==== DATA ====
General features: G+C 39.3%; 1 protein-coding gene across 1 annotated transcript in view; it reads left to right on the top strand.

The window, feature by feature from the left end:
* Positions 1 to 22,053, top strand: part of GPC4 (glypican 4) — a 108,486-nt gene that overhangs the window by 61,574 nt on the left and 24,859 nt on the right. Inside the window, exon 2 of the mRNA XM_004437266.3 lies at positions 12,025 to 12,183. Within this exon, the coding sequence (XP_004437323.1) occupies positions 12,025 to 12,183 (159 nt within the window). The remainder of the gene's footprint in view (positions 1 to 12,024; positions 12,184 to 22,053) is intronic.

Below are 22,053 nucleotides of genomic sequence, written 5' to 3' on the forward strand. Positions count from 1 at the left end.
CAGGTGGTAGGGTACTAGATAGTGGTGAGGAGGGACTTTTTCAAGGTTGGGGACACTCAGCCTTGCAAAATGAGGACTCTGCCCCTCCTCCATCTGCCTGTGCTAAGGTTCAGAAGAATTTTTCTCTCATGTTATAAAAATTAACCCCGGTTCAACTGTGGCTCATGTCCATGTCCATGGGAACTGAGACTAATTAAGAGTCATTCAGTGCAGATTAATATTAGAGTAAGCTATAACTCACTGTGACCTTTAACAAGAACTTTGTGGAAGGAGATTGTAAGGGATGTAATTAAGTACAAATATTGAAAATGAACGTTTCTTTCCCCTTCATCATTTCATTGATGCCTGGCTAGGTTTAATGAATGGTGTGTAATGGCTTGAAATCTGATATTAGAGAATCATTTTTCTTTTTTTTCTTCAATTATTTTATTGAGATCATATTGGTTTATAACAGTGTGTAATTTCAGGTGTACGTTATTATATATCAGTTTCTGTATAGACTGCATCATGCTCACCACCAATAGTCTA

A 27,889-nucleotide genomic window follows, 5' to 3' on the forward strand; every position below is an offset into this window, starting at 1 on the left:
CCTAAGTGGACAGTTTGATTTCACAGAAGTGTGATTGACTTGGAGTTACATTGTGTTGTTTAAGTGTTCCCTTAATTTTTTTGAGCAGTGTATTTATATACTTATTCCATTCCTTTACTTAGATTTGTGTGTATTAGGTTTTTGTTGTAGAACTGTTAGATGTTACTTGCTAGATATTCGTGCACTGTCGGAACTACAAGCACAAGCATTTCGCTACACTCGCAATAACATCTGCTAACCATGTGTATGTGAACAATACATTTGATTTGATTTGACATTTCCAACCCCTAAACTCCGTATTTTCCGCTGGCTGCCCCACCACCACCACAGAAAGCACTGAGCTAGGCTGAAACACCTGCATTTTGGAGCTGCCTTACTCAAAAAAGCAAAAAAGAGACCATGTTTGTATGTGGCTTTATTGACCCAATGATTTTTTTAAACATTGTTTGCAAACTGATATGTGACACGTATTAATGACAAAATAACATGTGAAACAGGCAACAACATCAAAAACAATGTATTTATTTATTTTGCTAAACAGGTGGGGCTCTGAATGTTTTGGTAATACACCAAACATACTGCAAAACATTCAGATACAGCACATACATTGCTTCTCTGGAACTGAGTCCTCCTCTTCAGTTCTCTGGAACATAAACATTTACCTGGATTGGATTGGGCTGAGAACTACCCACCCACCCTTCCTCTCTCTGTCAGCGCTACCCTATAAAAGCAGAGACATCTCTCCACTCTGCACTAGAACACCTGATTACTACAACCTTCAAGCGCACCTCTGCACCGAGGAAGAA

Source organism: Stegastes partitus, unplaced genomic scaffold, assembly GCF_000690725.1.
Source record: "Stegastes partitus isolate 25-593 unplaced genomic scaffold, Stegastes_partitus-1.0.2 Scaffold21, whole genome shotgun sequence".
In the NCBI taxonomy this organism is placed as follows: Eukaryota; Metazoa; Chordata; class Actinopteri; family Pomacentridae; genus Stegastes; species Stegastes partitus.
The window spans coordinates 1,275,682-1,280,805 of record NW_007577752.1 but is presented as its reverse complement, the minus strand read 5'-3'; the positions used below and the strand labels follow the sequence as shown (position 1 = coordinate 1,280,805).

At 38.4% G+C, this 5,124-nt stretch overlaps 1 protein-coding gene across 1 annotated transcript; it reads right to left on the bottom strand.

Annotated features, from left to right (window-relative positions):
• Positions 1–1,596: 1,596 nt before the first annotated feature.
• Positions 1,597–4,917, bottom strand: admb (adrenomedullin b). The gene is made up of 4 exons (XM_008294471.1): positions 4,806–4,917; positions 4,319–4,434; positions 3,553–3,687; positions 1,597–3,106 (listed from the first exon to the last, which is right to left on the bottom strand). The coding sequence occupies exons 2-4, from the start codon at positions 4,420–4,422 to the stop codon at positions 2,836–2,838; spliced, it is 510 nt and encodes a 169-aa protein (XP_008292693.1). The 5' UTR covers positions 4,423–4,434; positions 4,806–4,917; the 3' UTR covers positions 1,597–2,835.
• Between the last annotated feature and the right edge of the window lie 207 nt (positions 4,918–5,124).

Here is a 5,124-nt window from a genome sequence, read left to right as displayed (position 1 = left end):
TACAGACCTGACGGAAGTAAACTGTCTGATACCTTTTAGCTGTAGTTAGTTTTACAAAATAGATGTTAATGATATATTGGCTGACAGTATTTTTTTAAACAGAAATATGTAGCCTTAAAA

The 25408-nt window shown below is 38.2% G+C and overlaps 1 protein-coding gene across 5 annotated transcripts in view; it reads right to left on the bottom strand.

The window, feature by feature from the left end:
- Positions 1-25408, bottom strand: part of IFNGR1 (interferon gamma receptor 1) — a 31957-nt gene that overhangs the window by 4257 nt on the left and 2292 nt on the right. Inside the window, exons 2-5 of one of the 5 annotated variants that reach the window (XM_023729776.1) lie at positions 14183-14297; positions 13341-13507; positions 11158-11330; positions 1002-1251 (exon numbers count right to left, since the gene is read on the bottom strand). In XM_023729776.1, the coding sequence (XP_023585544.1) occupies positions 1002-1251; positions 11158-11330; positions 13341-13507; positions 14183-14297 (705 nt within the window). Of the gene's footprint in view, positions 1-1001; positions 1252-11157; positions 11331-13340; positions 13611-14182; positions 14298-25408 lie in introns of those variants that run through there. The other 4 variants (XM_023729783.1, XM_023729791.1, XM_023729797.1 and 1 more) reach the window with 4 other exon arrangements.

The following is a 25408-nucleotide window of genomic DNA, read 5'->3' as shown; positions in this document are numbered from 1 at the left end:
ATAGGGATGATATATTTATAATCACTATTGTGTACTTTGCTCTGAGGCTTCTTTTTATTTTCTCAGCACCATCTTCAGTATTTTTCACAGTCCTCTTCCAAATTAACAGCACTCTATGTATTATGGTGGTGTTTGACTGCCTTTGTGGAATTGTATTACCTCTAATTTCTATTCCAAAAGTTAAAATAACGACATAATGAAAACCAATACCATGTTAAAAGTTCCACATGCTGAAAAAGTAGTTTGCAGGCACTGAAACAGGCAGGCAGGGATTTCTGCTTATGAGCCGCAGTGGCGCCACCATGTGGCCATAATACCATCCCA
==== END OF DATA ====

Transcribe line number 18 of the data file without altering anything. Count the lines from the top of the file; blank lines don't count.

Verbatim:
TACAGACCTGACGGAAGTAAACTGTCTGATACCTTTTAGCTGTAGTTAGTTTTACAAAATAGATGTTAATGATATATTGGCTGACAGTATTTTTTTAAACAGAAATATGTAGCCTTAAAA